Hospice

2/16/2021 | By Seniors Guide Staff

Two terms you will likely come across if either you or a loved one are coping with a severe illness are “hospice” and “palliative care.” While both refer to bringing comfort and pain relief, they contrast in other ways. You should understand what each of these critical services offers so that you choose the one that better serves your needs.

Although both are essentially about pain and symptom relief, the difference between hospice and palliative care is that each type of care’s prognosis and goals tend to be unique. Hospice is comfort care without the intent of healing. The patient has no curative options or has decided not to pursue further treatment since the side effects outweigh any benefits. On the other hand, palliative care provides comfort care with or without curative intent.

What Is an End-of-Life Doula?

Which type of patient would use hospice care?

People in hospice care have learned from their doctor that they are not expected to recover and have less than six months to live. Hospice care is typically given at home, although it could be delivered in a nursing home, assisted living facility, veterans facility, or hospital. No matter where it is administered, the goal is the same: easing pain and aiding families as they prepare for the end of life.

Because hospice is compassionate comfort care, it involves more than doctors, nurses, and other health professionals. In addition to family members assisting a seriously ill loved one, counselors, clergy, or social workers can address the grief of death and those emotions – anger, sadness, or regret – that can often accompany it.

Will insurance help to pay for hospice care?

Hospice care costs are paid by Medicare, the federal health insurance program for seniors. Medicaid, the federal-state health program for the poor, and most private insurers will cover these costs as well. Hospice care is the only Medicare benefit that encompasses pharmaceuticals, medical equipment, around-the-clock access to care, nursing, social services, chaplain visits, and grief counseling following the death.

A comparison between hospice and palliative care

Palliative care is defined as compassionate comfort care providing relief from a serious illness’s symptoms and stress. Patients can pursue palliative care right after diagnosis, during curative treatment, and at the end of life.

While there’s not much difference between hospice and palliative care in the sense that both provide medicines to ease pain, palliative care looks to lessen discomfort and help with other issues if the illness is serious but not considered life-threatening. It is designed to help people cope with the symptoms of long-term illnesses or the side effects of treatments such as chemotherapy or radiation.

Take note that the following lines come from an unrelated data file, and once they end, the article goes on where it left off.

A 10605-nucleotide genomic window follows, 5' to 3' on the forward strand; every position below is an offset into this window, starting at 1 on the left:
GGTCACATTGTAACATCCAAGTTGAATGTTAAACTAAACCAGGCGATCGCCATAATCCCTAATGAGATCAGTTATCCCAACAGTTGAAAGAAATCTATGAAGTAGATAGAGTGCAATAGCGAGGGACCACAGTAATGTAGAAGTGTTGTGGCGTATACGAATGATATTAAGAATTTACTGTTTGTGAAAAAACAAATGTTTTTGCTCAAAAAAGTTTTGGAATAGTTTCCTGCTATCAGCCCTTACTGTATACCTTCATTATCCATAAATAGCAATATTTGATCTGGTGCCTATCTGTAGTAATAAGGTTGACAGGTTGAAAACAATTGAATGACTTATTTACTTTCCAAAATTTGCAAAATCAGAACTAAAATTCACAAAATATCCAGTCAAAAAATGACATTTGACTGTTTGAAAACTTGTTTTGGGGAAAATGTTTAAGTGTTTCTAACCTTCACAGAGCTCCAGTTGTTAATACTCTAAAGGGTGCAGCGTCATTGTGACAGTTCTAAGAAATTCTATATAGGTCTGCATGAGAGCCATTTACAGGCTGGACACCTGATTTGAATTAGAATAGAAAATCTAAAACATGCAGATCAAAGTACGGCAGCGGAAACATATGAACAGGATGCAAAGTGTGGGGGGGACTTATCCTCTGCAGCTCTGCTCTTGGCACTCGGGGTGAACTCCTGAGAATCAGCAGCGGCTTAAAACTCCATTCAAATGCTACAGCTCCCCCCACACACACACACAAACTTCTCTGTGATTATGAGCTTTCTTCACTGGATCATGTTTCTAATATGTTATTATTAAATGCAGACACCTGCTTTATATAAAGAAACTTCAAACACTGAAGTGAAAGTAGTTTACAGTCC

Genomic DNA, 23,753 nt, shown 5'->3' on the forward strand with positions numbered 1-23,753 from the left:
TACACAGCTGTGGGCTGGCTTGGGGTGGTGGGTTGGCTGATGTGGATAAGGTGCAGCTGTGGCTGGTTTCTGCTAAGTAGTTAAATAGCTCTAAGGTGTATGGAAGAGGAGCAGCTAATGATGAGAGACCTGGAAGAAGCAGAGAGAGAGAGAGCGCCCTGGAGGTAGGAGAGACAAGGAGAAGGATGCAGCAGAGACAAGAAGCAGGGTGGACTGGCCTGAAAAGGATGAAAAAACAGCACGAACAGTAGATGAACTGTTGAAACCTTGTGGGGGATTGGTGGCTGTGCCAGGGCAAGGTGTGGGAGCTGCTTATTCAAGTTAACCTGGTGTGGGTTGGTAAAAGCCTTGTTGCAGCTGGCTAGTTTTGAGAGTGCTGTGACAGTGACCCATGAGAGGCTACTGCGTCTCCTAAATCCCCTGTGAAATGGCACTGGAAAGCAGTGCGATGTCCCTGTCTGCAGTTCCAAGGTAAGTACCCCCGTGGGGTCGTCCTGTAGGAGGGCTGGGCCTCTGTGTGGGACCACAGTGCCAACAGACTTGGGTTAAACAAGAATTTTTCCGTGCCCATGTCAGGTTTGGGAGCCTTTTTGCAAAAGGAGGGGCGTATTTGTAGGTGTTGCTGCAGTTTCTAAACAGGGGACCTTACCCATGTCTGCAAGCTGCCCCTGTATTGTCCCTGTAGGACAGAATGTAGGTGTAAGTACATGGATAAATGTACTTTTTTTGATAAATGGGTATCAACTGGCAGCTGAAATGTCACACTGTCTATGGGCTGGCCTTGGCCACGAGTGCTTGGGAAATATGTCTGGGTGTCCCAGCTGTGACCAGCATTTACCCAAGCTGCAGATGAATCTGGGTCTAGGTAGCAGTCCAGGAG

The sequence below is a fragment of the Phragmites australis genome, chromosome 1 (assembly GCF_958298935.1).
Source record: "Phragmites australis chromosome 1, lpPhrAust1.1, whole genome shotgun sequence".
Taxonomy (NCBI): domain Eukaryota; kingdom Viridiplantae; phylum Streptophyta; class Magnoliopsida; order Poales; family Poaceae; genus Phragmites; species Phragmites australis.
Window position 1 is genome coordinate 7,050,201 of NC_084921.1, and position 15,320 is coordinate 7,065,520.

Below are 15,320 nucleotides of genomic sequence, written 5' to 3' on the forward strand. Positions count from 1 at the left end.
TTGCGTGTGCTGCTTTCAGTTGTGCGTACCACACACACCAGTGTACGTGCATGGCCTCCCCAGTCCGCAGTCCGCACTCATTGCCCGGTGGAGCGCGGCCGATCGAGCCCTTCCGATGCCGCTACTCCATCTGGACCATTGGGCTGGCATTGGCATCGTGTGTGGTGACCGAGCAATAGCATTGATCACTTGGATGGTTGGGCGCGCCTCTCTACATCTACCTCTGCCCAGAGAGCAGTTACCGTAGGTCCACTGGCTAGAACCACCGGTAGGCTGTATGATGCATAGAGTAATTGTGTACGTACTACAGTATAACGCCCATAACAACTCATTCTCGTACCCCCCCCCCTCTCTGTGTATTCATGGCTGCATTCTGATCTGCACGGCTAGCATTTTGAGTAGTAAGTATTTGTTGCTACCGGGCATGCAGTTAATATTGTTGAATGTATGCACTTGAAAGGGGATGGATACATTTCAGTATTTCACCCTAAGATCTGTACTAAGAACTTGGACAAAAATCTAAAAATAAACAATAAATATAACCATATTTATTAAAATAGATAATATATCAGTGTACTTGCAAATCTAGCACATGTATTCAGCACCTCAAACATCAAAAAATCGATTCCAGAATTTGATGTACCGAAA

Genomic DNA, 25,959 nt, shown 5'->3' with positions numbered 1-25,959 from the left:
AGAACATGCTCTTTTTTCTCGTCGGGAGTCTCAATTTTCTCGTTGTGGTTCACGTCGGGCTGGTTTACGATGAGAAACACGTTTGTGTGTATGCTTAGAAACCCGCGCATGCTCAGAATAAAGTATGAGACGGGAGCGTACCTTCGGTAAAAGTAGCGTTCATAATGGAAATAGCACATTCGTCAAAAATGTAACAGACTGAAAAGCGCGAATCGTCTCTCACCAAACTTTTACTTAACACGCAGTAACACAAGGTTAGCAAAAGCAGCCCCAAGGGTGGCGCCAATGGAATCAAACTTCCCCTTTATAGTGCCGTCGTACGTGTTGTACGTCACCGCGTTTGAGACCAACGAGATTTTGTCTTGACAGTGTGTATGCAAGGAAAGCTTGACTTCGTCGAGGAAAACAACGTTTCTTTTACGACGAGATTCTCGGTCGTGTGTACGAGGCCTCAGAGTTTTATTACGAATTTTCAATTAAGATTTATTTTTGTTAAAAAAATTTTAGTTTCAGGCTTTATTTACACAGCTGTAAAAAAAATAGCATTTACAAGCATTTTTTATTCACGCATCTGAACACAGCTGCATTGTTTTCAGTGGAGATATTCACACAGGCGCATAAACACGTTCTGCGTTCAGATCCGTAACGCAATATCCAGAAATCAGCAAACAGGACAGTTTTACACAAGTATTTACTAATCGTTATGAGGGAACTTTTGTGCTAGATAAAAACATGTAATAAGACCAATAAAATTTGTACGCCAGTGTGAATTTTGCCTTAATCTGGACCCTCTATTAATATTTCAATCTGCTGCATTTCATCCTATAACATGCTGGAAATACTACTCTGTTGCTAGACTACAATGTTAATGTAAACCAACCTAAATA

Standard palliative care solutions include:

  • Pain management
  • Symptom management
  • Navigating treatment options
  • Advance care planning
  • Comfort measures to support the quality of life
  • Referrals to community resources

If the illness makes it difficult to work and get around or causes depression, palliative care can focus on that. Palliative care often returns some control to the lives of those with serious illnesses.

Who pays for palliative care?

Palliative care is not covered as thoroughly as hospice care. Medicare and private insurance might cover some medicines but not others. It’s always a good idea to check your policy or call your insurance company to confirm coverage since palliative care can vary by provider and insurance plan.

Summing up the two types of care

Hospice CarePalliative CareBoth Types of Care
Paid by Medicare, Medicaid, and private insurancePaid by insurance and the patientComfort care
Prognosis of six months or lessAny stage of the illnessOffers symptom relief of severe illnesses
Excludes curative treatmentCare is provided at the same time as a curative treatmentReduces stress
Care is given wherever the patient calls homeIt usually happens in the hospitalOffers physical and psychosocial relief

Seniors Guide Staff

Seniors Guide has been addressing traditional topics and upcoming trends in the senior living industry since 1999. We strive to educate seniors and their loved ones in an approachable manner, and aim to provide them with the right information to make the best decisions possible.

Seniors Guide Staff